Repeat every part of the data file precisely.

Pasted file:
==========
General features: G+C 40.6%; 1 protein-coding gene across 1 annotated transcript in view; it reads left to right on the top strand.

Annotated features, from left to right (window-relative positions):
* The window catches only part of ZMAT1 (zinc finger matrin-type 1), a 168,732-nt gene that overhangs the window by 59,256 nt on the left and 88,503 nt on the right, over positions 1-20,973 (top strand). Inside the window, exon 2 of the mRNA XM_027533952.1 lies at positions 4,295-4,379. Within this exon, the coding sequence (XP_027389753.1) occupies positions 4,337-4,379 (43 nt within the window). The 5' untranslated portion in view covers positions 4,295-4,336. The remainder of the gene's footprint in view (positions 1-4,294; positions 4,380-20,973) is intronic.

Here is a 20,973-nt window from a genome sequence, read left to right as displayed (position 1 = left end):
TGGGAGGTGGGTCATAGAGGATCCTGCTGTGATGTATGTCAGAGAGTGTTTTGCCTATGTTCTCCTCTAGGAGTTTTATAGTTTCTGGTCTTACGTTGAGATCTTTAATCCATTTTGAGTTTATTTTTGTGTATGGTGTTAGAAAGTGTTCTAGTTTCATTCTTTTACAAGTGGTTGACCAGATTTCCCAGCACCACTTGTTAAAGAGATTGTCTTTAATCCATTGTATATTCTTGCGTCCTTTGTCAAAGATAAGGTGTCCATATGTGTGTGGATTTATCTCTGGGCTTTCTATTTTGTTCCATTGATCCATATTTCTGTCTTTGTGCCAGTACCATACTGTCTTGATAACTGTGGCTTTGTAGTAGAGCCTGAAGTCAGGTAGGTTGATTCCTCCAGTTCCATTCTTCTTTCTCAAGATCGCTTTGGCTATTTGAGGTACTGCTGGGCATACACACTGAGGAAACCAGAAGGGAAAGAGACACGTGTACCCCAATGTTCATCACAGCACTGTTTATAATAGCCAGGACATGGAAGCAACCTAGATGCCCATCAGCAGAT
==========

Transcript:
General features: G+C 40.6%; 1 protein-coding gene across 1 annotated transcript in view; it reads left to right on the top strand.

Annotated features, from left to right (window-relative positions):
* The window catches only part of ZMAT1 (zinc finger matrin-type 1), a 168,732-nt gene that overhangs the window by 59,256 nt on the left and 88,503 nt on the right, over positions 1-20,973 (top strand). Inside the window, exon 2 of the mRNA XM_027533952.1 lies at positions 4,295-4,379. Within this exon, the coding sequence (XP_027389753.1) occupies positions 4,337-4,379 (43 nt within the window). The 5' untranslated portion in view covers positions 4,295-4,336. The remainder of the gene's footprint in view (positions 1-4,294; positions 4,380-20,973) is intronic.

Here is a 20,973-nt window from a genome sequence, read left to right as displayed (position 1 = left end):
TGGGAGGTGGGTCATAGAGGATCCTGCTGTGATGTATGTCAGAGAGTGTTTTGCCTATGTTCTCCTCTAGGAGTTTTATAGTTTCTGGTCTTACGTTGAGATCTTTAATCCATTTTGAGTTTATTTTTGTGTATGGTGTTAGAAAGTGTTCTAGTTTCATTCTTTTACAAGTGGTTGACCAGATTTCCCAGCACCACTTGTTAAAGAGATTGTCTTTAATCCATTGTATATTCTTGCGTCCTTTGTCAAAGATAAGGTGTCCATATGTGTGTGGATTTATCTCTGGGCTTTCTATTTTGTTCCATTGATCCATATTTCTGTCTTTGTGCCAGTACCATACTGTCTTGATAACTGTGGCTTTGTAGTAGAGCCTGAAGTCAGGTAGGTTGATTCCTCCAGTTCCATTCTTCTTTCTCAAGATCGCTTTGGCTATTTGAGGTACTGCTGGGCATACACACTGAGGAAACCAGAAGGGAAAGAGACACGTGTACCCCAATGTTCATCACAGCACTGTTTATAATAGCCAGGACATGGAAGCAACCTAGATGCCCATCAGCAGAT